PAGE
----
Your education is important to your career. Presumably, you'd prefer a career in your chosen field of study, although people often change careers or end up working in fields different than the field their degree is in.
There are a few reasons to include or highlight your education in your resume: if your education is relevant or required to work in the field, if you have little to no work experience, or if you recently earned your degree. Here are some tips on how to write the education section of your resume.
You're should include the most recent degree you've earned at the top of your education section, because these degrees generally accumulate in prestige and educational value. You shouldn't put your doctorate below your bachelor's degree, because if you have a Ph.D., then you certainly have a bachelor's. Hiring managers care most about the highest level of education you've achieved, so show them that first.
If you've graduated, then you earned a degree. Whether it's a B.S., a Ph.D., or an M.D., you need to include it in your resume.
Don't abbreviate: a Ph.D. is a Doctor of Philosophy, a law degree is Juris Doctor, and an M.D. is a Doctor of Medicine. Because the names of these degrees have Latin roots and because it makes the degree stand out, many people like to italicize them, but it isn’t necessary.
If you didn't earn a degree at a particular institution, but your attendance and education there are still relevant to the job description, you should put the entry on your resume. List the name of the school, years attended, and what you studied there. Also list relevant course names. Keep it relevant, of course; you don't need to list the name of your cooking class if you're applying to a marketing position at a tech firm.
Many people with one or more degrees change schools at least once, so you should list all the schools you attended to achieve your relevant degree. You should list them in reverse chronological order, with most recent degrees earned first, and most recent schools attended first.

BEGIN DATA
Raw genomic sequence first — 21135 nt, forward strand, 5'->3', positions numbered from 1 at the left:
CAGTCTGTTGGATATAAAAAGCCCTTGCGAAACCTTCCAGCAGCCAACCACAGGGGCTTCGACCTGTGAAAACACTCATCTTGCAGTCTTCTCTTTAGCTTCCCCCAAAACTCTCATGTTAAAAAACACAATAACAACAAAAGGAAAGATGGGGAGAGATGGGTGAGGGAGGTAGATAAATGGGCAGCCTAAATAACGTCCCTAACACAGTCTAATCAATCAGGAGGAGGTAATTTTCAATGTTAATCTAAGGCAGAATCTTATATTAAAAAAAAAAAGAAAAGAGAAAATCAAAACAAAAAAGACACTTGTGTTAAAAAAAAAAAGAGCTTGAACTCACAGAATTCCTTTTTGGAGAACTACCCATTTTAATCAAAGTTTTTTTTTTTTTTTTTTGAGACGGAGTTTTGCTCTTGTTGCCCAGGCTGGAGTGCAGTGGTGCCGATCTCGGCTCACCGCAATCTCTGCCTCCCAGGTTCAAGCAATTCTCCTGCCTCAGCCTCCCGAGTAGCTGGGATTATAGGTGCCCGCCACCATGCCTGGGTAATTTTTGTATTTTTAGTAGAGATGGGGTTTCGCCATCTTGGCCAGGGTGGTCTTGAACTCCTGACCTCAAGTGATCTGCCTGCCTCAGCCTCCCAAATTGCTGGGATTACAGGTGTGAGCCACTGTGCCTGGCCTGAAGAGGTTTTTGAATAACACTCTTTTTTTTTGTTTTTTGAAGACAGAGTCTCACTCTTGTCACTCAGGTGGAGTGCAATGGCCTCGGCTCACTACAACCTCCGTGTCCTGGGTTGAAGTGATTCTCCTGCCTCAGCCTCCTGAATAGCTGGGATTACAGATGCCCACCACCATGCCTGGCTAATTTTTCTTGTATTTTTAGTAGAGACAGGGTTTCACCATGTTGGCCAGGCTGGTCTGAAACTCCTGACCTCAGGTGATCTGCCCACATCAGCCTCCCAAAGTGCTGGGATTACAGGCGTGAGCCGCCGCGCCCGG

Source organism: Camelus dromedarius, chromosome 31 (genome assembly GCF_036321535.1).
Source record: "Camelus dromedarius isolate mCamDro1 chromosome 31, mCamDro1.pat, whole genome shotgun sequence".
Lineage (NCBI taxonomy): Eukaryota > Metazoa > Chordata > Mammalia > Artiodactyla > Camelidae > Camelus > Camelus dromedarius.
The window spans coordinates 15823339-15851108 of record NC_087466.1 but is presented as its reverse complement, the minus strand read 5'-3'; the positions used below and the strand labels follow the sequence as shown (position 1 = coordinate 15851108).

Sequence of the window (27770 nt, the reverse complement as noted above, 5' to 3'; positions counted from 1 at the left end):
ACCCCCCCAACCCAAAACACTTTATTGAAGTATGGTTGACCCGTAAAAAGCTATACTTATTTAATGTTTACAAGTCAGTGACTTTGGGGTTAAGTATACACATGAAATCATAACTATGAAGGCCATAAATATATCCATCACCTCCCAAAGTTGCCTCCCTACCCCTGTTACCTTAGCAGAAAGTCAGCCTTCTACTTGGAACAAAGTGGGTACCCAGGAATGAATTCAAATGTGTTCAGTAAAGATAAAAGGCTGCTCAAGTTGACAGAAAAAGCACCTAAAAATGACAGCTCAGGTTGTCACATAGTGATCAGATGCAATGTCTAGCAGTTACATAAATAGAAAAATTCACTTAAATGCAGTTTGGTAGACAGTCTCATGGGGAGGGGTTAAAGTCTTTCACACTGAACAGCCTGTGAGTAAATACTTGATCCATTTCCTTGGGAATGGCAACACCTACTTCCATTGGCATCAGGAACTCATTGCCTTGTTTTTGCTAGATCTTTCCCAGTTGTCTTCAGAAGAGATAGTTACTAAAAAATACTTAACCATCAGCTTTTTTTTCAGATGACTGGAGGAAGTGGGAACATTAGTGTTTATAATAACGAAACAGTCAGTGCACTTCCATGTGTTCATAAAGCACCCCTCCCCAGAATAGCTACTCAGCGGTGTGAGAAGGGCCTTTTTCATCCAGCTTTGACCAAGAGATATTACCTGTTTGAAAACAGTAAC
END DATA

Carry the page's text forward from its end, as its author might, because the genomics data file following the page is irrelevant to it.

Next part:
List the names of the schools, years attended, and degrees of study. In a lower line, you may want to list very relevant courses you took, but in the interest of saving space and keeping the resume neat, you may want to omit courses. Generally, hiring managers can discern what courses you took based on your field of study and degree conferred.
If you graduated with honors, place that distinction near your degree. If you were honored in some other way during your education, you can mention that in a special awards, miscellaneous, or honors section. If the award was conferred by an industry institution rather than an educational institution, it doesn't belong in your education section.
If you're taking classes to stay on top of your industry, but don't expect to earn a degree from them, go ahead and mention them in the education section. However, if you're taking non-related classes, such as a writing class or pilot lessons and you have room, you can put that in your miscellaneous section at the end of your resume.
Be careful with adding too much non-relevant information. Hiring managers like to know that their prospective employees are well-rounded and have a lot of interests, but for the most part, keep it relevant. Leave off anything controversial or political. When in doubt, leave it out.
These tips should help you write and format the education section of your resume. For most careers, even those that don't require formal education, an education section can be very relevant. It should be streamlined and succinct but still contain all vital information. If you need more help, try LiveCareer's Resume Builder to get ideas on how to form the education portion of your resume.